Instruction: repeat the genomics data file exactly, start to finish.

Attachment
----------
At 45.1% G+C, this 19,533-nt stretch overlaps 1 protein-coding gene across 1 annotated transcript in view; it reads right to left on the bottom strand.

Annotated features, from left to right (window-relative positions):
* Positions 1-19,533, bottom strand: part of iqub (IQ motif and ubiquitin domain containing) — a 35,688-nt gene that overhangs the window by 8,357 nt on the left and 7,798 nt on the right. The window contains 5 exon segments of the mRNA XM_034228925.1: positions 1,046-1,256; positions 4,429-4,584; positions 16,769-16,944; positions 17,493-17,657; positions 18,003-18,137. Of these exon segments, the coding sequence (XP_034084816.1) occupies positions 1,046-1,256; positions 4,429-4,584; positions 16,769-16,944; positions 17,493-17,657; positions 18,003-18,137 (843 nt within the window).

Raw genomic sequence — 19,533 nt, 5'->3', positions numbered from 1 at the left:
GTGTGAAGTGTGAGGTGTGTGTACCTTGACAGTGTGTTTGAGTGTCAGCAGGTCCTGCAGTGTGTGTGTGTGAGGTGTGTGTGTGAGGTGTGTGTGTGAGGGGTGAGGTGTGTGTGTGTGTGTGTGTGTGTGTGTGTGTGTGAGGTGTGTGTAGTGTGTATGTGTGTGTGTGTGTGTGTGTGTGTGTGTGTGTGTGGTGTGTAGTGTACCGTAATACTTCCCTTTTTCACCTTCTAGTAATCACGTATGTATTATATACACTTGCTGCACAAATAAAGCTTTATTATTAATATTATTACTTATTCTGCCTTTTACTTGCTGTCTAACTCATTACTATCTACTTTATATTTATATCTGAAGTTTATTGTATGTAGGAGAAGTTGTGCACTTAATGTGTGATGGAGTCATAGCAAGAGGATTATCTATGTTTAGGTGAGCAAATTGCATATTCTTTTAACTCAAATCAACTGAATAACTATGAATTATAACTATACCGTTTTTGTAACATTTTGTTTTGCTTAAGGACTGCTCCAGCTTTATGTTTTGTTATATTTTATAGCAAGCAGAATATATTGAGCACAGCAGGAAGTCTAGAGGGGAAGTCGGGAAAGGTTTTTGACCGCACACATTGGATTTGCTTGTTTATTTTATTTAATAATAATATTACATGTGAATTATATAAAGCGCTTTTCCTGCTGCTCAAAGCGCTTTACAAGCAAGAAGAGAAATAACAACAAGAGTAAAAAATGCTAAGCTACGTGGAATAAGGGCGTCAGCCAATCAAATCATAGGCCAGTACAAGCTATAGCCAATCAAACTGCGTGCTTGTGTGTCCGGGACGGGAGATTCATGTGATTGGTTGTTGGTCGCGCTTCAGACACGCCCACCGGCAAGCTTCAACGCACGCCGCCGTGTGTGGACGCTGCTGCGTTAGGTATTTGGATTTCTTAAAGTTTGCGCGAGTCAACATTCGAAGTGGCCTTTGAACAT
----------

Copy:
At 45.1% G+C, this 19,533-nt stretch overlaps 1 protein-coding gene across 1 annotated transcript in view; it reads right to left on the bottom strand.

Annotated features, from left to right (window-relative positions):
* Positions 1-19,533, bottom strand: part of iqub (IQ motif and ubiquitin domain containing) — a 35,688-nt gene that overhangs the window by 8,357 nt on the left and 7,798 nt on the right. The window contains 5 exon segments of the mRNA XM_034228925.1: positions 1,046-1,256; positions 4,429-4,584; positions 16,769-16,944; positions 17,493-17,657; positions 18,003-18,137. Of these exon segments, the coding sequence (XP_034084816.1) occupies positions 1,046-1,256; positions 4,429-4,584; positions 16,769-16,944; positions 17,493-17,657; positions 18,003-18,137 (843 nt within the window).

Raw genomic sequence — 19,533 nt, 5'->3', positions numbered from 1 at the left:
GTGTGAAGTGTGAGGTGTGTGTACCTTGACAGTGTGTTTGAGTGTCAGCAGGTCCTGCAGTGTGTGTGTGTGAGGTGTGTGTGTGAGGTGTGTGTGTGAGGGGTGAGGTGTGTGTGTGTGTGTGTGTGTGTGTGTGTGTGTGAGGTGTGTGTAGTGTGTATGTGTGTGTGTGTGTGTGTGTGTGTGTGTGTGTGTGGTGTGTAGTGTACCGTAATACTTCCCTTTTTCACCTTCTAGTAATCACGTATGTATTATATACACTTGCTGCACAAATAAAGCTTTATTATTAATATTATTACTTATTCTGCCTTTTACTTGCTGTCTAACTCATTACTATCTACTTTATATTTATATCTGAAGTTTATTGTATGTAGGAGAAGTTGTGCACTTAATGTGTGATGGAGTCATAGCAAGAGGATTATCTATGTTTAGGTGAGCAAATTGCATATTCTTTTAACTCAAATCAACTGAATAACTATGAATTATAACTATACCGTTTTTGTAACATTTTGTTTTGCTTAAGGACTGCTCCAGCTTTATGTTTTGTTATATTTTATAGCAAGCAGAATATATTGAGCACAGCAGGAAGTCTAGAGGGGAAGTCGGGAAAGGTTTTTGACCGCACACATTGGATTTGCTTGTTTATTTTATTTAATAATAATATTACATGTGAATTATATAAAGCGCTTTTCCTGCTGCTCAAAGCGCTTTACAAGCAAGAAGAGAAATAACAACAAGAGTAAAAAATGCTAAGCTACGTGGAATAAGGGCGTCAGCCAATCAAATCATAGGCCAGTACAAGCTATAGCCAATCAAACTGCGTGCTTGTGTGTCCGGGACGGGAGATTCATGTGATTGGTTGTTGGTCGCGCTTCAGACACGCCCACCGGCAAGCTTCAACGCACGCCGCCGTGTGTGGACGCTGCTGCGTTAGGTATTTGGATTTCTTAAAGTTTGCGCGAGTCAACATTCGAAGTGGCCTTTGAACAT